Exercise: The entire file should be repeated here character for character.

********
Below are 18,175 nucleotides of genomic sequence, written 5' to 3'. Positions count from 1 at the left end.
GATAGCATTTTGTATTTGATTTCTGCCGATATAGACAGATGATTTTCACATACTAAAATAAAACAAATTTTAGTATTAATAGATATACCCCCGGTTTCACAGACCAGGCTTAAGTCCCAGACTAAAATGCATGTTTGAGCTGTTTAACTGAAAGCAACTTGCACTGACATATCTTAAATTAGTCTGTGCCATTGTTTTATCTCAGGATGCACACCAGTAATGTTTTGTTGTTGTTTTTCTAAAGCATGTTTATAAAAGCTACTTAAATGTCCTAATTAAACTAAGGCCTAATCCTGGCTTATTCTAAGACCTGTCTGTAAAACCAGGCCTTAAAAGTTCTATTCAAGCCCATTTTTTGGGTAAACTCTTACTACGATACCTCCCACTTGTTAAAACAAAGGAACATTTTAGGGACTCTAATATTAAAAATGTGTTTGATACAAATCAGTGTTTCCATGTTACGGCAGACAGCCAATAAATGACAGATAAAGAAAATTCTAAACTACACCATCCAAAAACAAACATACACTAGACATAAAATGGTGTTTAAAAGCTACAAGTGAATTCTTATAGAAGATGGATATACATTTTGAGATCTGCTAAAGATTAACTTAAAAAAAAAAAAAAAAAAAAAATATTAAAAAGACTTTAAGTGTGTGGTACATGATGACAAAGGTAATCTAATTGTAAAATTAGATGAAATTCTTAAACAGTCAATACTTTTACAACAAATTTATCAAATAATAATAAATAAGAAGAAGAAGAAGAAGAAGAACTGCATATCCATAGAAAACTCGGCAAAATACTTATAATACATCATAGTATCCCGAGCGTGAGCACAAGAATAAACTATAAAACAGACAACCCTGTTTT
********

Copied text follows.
Below are 18,175 nucleotides of genomic sequence, written 5' to 3'. Positions count from 1 at the left end.
GATAGCATTTTGTATTTGATTTCTGCCGATATAGACAGATGATTTTCACATACTAAAATAAAACAAATTTTAGTATTAATAGATATACCCCCGGTTTCACAGACCAGGCTTAAGTCCCAGACTAAAATGCATGTTTGAGCTGTTTAACTGAAAGCAACTTGCACTGACATATCTTAAATTAGTCTGTGCCATTGTTTTATCTCAGGATGCACACCAGTAATGTTTTGTTGTTGTTTTTCTAAAGCATGTTTATAAAAGCTACTTAAATGTCCTAATTAAACTAAGGCCTAATCCTGGCTTATTCTAAGACCTGTCTGTAAAACCAGGCCTTAAAAGTTCTATTCAAGCCCATTTTTTGGGTAAACTCTTACTACGATACCTCCCACTTGTTAAAACAAAGGAACATTTTAGGGACTCTAATATTAAAAATGTGTTTGATACAAATCAGTGTTTCCATGTTACGGCAGACAGCCAATAAATGACAGATAAAGAAAATTCTAAACTACACCATCCAAAAACAAACATACACTAGACATAAAATGGTGTTTAAAAGCTACAAGTGAATTCTTATAGAAGATGGATATACATTTTGAGATCTGCTAAAGATTAACTTAAAAAAAAAAAAAAAAAAAAAATATTAAAAAGACTTTAAGTGTGTGGTACATGATGACAAAGGTAATCTAATTGTAAAATTAGATGAAATTCTTAAACAGTCAATACTTTTACAACAAATTTATCAAATAATAATAAATAAGAAGAAGAAGAAGAAGAAGAACTGCATATCCATAGAAAACTCGGCAAAATACTTATAATACATCATAGTATCCCGAGCGTGAGCACAAGAATAAACTATAAAACAGACAACCCTGTTTT